With oil height set at 120mm (below the top of the tube, fully compressed fork legs, and no springs), you might experience very harsh bottoming. At 75mm it will never bottom.
I put a set of Hyperpro progressive lowering springs on my F800GS. I removed enough oil to hit their spec., for my springs, of 110mm. The first time into the woods, it started bottoming really harshly, even on bumps that my KTM would totally ignore. Back home, I spent a Sunday inspecting and measuring forks.
The problem is that the frugal (a polite word for cheapa**) German engineers didn't include any parts for a bottoming cushion on the F800GS forks. Personally, I've never seen this in a fork before. Instead, they specified an oil height of 60mm. Adding the volume of the spring and fork cap, that would leave about 3mm of space for air when fully compressed. If you could bottom, that would compress the air space from about 250mm when extended to 3mm compressed, raising the pressure to about 83 atmospheres (bar) and over 1,200 psi. Given maybe 4 square inches of cross sectional area, you are looking at around 5,000 lbs. or 2,200 kg. to bottom the forks. Can't happen. The forks never bottom. Don't need cushions. Saves a few euros. Maybe someone got a bonus. The forks also get a lot stiffer just part way into the stroke. However, if you follow the Hyperpro spec, developed for best overall handling, and add another 50mm of air space, then you only have 5 atmospheres (bar) and 75 psi. You are only getting a few hundred pounds of resistance instead of a few thousand, so the forks now can bottom, flat metal to metal, and they do.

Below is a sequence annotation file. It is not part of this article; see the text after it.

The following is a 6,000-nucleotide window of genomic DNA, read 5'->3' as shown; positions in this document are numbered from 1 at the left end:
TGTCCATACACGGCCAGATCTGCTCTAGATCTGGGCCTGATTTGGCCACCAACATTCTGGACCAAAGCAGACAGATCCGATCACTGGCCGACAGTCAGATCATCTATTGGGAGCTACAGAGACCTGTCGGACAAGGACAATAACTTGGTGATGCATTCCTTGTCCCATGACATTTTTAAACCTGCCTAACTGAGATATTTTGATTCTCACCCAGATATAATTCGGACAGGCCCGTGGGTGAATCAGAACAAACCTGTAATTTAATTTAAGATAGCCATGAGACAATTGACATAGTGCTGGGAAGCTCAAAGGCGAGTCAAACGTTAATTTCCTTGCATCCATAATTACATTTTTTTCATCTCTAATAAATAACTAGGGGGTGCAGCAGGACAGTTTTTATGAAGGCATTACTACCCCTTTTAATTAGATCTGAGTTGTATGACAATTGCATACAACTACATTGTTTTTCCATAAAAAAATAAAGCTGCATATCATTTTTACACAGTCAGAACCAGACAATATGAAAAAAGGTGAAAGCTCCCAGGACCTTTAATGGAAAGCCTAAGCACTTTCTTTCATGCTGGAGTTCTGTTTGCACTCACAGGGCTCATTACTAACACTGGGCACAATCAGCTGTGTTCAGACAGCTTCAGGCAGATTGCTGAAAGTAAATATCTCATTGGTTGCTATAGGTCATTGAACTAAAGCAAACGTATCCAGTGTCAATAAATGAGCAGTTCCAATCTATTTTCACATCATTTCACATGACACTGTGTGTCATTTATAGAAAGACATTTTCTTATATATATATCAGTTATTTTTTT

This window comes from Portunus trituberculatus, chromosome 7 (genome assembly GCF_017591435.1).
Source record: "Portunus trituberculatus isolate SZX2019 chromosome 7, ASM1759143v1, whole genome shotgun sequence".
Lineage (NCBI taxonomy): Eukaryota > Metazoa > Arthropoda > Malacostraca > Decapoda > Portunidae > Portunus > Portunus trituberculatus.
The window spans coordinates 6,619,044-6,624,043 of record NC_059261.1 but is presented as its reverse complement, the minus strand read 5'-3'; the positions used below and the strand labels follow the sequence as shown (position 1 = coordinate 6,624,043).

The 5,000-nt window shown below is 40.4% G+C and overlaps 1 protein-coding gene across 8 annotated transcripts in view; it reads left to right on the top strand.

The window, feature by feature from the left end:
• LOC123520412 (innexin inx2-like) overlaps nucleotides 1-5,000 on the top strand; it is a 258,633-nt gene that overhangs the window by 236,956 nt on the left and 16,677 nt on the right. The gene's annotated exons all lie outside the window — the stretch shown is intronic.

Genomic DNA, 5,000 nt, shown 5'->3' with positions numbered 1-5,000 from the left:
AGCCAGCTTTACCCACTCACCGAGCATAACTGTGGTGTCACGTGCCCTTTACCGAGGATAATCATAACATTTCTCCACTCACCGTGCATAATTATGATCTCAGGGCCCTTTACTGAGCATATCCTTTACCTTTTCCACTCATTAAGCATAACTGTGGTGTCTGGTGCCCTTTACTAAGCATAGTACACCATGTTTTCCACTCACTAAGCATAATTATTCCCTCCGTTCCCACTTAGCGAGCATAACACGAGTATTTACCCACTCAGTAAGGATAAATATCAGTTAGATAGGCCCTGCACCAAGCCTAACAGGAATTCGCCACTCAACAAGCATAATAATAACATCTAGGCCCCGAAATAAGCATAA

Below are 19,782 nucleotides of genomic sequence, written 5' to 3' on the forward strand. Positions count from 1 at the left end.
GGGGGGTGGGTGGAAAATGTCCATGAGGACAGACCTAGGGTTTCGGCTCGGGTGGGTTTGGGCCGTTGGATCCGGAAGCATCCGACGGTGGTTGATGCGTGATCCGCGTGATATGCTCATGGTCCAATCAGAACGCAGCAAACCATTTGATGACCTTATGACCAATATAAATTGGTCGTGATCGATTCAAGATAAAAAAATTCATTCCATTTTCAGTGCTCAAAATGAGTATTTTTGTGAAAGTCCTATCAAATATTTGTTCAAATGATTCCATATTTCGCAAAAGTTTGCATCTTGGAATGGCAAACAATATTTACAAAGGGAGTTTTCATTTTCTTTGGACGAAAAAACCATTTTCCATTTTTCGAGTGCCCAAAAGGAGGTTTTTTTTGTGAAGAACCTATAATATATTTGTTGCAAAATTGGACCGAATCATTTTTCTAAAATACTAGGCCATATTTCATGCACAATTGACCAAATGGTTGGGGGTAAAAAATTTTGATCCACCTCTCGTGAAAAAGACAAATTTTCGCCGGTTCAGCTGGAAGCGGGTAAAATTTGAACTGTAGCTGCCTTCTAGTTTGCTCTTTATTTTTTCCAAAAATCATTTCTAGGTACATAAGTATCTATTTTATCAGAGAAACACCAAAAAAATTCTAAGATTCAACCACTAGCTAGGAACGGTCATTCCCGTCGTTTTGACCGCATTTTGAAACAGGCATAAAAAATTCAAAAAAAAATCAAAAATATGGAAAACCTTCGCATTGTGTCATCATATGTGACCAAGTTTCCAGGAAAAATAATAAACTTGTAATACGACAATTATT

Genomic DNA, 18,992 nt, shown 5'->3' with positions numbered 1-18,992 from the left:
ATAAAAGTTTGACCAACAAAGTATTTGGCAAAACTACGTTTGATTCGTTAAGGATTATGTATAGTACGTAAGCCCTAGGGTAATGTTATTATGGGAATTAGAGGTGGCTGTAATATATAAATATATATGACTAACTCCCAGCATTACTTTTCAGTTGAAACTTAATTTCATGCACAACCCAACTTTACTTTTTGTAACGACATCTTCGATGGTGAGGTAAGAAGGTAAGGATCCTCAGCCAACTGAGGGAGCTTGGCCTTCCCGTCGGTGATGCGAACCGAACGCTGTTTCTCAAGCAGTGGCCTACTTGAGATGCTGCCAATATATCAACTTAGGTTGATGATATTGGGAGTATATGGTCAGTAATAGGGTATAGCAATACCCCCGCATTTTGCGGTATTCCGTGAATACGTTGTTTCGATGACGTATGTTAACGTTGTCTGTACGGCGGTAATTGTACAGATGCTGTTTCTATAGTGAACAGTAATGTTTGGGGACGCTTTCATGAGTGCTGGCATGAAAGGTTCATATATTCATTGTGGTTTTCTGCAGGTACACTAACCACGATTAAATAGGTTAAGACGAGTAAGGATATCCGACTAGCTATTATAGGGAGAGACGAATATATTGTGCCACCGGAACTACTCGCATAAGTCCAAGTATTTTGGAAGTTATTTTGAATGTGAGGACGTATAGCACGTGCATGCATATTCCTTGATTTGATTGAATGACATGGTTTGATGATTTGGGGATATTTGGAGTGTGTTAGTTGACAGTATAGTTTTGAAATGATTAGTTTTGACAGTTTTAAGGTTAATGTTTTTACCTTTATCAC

With a 110mm oil height, the bike handles smoother but sounds like a car crash when the forks bottom. Also rims bend easier (had to straighten one of those too). Riding just on highways and regular gravel roads, my guess is that it should rarely, if ever, bottom. However, go off on some trails with any speed and you'll hear the forks say "OUCH!" every few minutes.
How I got the 75mm: On my particular springs, I measured the volume of the stock spring and my Hyperpro spring. The Hyperpro springs have more coils and are larger, so they fill up about the same volume as 12mm of oil height. Stock spec is 60mm. Adding 12 mm for the larger springs gets to 72mm, which I rounded up to 75mm. With your 120mm height, If it doesn't bottom on you the way you use the bike, don't worry. However, if it does, start adding oil up from 120mm to 75mm. This is just my untrained amateur opinion.
Originally Posted by ride2little
I removed the fork tubes (after removing the front tire, brakes and fender).
Then I popped off the fork caps, removed the old spring (the left one in the picture) and dumped out the old fork oil.
I filled the fork tube full of 10W fork oil up to 120mm below the top of the compressed fork.
Installed the new spring (the one on the right in the picture) with the tighter winds toward the top.
Then I put the fork caps back on, slid the tubes into the triple trees and re-installed the front wheel, brakes and fender.
Today's ride told me that I did the right thing. I really like the way it feels now. Much less sag, stiffer, yet not stiff, less nose dive while braking and the front tire feels more planted. Both on and off road.